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Courtroom drama: Ukrainian widow confronts Russian who shot her husband

Russian Army Sgt. Vadim Shishimarin, 21, pleaded guilty Wednesday to killing an unarmed Ukrainian man during the first days of Russia's invasion in Ukraine. His case is the first war crimes trial since Russia invaded Ukraine nearly three months ago.
Efrem Lukatsky
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Russian Army Sgt. Vadim Shishimarin, 21, pleaded guilty Wednesday to killing an unarmed Ukrainian man during the first days of Russia's invasion in Ukraine. His case is the first war crimes trial since Russia invaded Ukraine nearly three months ago.

Updated May 19, 2022 at 10:05 AM ET

KYIV, Ukraine — In an emotional scene in a Kyiv courtroom, a Ukrainian widow on Thursday spoke directly to the Russian soldier who's pleaded guilty to killing her husband.

The widow, Kateryna Shelipova, broke down in tears on the witness stand. But she was allowed to continue, and addressed the Russian army sergeant in a glass box used to hold defendants.

"What did you feel when you killed my husband?" she said. "Tell me, please."

The Russian soldier, Vadim Shishimarin, 21, replied, "Fear. I understand you probably won't be able to forgive me. But I ask for your forgiveness."

This case is the first war crimes trial in Ukraine since the Russian invasion, and is being closely watched. More than 100 journalists overwhelmed the tiny courtroom Wednesday, leading authorities to move it to a larger courthouse on Thursday.

Shishimarin pleaded guilty Wednesday. But Ukrainian prosecutors wanted to introduce evidence and call witnesses, which they were allowed to do Thursday.

In addition the widow, one of Shishimarin's fellow Russian soldiers was also called to the stand.

The soldier, Ivan Maltisov, testified that an armored vehicle carrying several troops broke down in the village of Chupakhivka in northeastern Ukraine on Feb. 28, just four days into the Russian invasion.

The Russian troops then stole a Volkswagen Passat and were driving through the village. They encountered 62-year-old Oleksandr Shelipov, who was walking with his bike and talking on his phone.

The Russians allegedly feared that Shelipov might be divulging their position. One of the other soldiers in the car told Shishimarin to shoot the man, Maltisov said. Shishimarin initially refused, but after an argument, he fired several rounds out the window from the back seat of the car, hitting the victim in the head and killing him instantly.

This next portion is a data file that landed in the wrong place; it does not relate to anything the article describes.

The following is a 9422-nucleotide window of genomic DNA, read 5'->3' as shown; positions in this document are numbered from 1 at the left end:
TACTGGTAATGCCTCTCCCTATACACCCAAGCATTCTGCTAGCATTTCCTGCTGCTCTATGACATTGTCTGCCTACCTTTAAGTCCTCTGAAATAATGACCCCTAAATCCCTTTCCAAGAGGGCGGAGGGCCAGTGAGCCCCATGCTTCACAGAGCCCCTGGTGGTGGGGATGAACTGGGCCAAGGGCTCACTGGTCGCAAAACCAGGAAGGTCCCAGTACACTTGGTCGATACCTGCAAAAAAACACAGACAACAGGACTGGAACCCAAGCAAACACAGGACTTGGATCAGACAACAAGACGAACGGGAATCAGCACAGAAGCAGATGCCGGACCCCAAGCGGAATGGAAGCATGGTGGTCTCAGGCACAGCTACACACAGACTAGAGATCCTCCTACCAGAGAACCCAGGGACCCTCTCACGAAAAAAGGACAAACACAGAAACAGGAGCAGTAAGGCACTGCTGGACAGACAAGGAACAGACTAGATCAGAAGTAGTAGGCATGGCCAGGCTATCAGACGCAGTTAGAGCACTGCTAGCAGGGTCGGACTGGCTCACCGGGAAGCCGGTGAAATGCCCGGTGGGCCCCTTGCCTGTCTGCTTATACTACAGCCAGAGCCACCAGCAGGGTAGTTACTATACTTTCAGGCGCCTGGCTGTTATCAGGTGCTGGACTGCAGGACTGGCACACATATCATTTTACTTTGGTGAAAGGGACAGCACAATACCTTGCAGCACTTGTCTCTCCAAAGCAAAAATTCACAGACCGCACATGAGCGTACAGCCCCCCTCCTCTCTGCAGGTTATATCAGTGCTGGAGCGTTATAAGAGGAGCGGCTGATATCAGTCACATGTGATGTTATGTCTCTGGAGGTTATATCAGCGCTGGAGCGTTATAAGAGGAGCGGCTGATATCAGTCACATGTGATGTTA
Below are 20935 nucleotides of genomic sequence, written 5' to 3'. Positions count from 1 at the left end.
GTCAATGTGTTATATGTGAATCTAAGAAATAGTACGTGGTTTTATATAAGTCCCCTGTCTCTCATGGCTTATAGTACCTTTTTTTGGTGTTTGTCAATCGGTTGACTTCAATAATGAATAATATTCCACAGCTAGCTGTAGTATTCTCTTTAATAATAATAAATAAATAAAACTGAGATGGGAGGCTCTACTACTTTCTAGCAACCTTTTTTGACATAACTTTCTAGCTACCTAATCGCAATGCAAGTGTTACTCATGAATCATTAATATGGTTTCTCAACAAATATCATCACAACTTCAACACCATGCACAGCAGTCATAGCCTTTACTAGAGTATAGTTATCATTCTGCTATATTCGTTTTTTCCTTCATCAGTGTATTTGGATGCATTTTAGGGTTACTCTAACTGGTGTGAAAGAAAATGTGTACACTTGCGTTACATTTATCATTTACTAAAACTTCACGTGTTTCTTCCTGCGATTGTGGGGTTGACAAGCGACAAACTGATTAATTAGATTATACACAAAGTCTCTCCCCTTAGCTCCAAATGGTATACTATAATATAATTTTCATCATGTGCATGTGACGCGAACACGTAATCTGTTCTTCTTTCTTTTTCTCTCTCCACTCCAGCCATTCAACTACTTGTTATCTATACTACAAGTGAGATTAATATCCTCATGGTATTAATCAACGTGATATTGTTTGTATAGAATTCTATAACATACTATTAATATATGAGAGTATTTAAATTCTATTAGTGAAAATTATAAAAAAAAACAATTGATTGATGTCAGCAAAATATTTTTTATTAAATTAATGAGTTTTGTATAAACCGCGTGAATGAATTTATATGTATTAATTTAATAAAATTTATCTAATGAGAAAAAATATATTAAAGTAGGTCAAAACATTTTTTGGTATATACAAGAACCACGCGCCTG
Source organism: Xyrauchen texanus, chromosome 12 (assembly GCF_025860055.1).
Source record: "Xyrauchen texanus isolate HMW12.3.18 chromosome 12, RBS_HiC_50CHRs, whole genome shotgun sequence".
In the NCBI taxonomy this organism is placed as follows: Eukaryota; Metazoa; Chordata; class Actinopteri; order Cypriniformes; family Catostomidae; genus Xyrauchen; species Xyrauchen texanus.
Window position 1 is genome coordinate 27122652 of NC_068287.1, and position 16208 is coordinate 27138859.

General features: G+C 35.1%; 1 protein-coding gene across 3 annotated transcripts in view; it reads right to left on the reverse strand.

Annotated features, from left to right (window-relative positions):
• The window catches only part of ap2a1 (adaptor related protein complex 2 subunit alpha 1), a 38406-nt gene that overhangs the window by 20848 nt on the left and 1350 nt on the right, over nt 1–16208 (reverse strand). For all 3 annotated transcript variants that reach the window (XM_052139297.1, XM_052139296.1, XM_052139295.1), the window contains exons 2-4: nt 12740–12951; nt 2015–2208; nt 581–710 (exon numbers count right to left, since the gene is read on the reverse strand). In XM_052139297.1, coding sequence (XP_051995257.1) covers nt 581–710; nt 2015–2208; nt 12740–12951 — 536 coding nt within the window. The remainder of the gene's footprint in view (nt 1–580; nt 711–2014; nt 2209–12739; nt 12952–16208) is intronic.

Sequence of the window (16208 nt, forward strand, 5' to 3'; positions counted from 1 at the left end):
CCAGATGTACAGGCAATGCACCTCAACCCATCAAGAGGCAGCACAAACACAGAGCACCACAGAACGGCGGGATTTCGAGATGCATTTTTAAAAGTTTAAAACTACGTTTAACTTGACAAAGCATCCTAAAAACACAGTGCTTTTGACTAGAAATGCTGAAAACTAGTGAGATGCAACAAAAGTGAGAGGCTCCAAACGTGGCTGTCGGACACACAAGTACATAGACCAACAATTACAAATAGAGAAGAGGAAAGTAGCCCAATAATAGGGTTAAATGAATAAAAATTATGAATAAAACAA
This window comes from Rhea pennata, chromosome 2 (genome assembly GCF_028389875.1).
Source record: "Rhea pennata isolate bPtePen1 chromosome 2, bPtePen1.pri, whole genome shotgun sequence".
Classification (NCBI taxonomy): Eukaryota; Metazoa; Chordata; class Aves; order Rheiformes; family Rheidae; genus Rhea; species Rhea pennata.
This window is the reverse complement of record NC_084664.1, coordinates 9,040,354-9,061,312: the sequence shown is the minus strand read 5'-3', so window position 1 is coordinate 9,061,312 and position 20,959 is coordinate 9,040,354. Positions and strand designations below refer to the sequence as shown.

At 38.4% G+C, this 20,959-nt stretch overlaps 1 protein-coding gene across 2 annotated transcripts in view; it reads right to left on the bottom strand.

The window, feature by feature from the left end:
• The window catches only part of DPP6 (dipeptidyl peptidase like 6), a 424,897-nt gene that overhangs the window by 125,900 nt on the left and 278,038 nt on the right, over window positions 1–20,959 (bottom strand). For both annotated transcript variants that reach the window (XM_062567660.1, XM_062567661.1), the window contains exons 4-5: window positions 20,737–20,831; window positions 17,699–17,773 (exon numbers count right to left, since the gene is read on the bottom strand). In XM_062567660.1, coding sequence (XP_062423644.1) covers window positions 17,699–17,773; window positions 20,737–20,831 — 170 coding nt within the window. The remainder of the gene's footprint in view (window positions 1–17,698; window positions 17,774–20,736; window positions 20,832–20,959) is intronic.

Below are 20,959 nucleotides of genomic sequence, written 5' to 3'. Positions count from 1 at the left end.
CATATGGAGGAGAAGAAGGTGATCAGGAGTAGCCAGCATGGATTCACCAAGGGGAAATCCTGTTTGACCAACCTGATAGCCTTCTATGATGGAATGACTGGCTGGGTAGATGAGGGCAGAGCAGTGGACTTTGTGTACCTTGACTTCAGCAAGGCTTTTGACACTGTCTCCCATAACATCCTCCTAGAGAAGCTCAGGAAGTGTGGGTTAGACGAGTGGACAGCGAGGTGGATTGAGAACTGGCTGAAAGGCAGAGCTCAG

His wife, Shelipova, heard the shots ring out. When she looked out of her house, she saw a car with Russian soldiers in it. After they left, she went out looking for her husband, and found his body several hundred yards down the street.

Ukrainian forces captured the Russian troops the following day, March 1, according to testimony.

The prosecutor asked Shelipova what an appropriate sentence would be for the Russian sergeant, and she said life in prison. But she added that she would support a trade of the Russian for the Ukrainian fighters who have surrendered this week to Russia at the Azovstal steel plant in Mariupol.

Ukraine takes a different approach

War crimes trials have traditionally been held after a conflict is over, and in recent years, international bodies, like the International Criminal Court at the Hague, have presided over them.

But Ukraine is taking a very different approach. The country says it has already identified more than 11,000 potential Russian war crimes. Ukraine believes that if it waits until the conflict ends, evidence can go cold and witnesses can be hard to track down.

Ukraine says it has identified more than 40 Russian suspects for offenses that include bombing civilian targets, killing civilians, rape and looting. But capturing them will almost certainly be the biggest obstacle.

Russia, meanwhile, denies that its troops have harmed civilians despite the overwhelming evidence. A Kremlin spokesman called the current trial in Ukraine "simply fake."

War crimes trials could also complicate Ukrainian efforts to get back their prisoners of war from Russia. Both sides have captured prisoners and made small exchanges.

But some Russian officials are making the unfounded claim that a number of the Ukrainian fighters who surrendered at the steel plant in Mariupol were Nazis, and should be put on trial in Russia.

Copyright 2022 NPR. To see more, visit https://www.npr.org.

Leila Fadel is a national correspondent for NPR based in Los Angeles, covering issues of culture, diversity, and race.
Greg Myre is a national security correspondent with a focus on the intelligence community, a position that follows his many years as a foreign correspondent covering conflicts around the globe.
Julian Hayda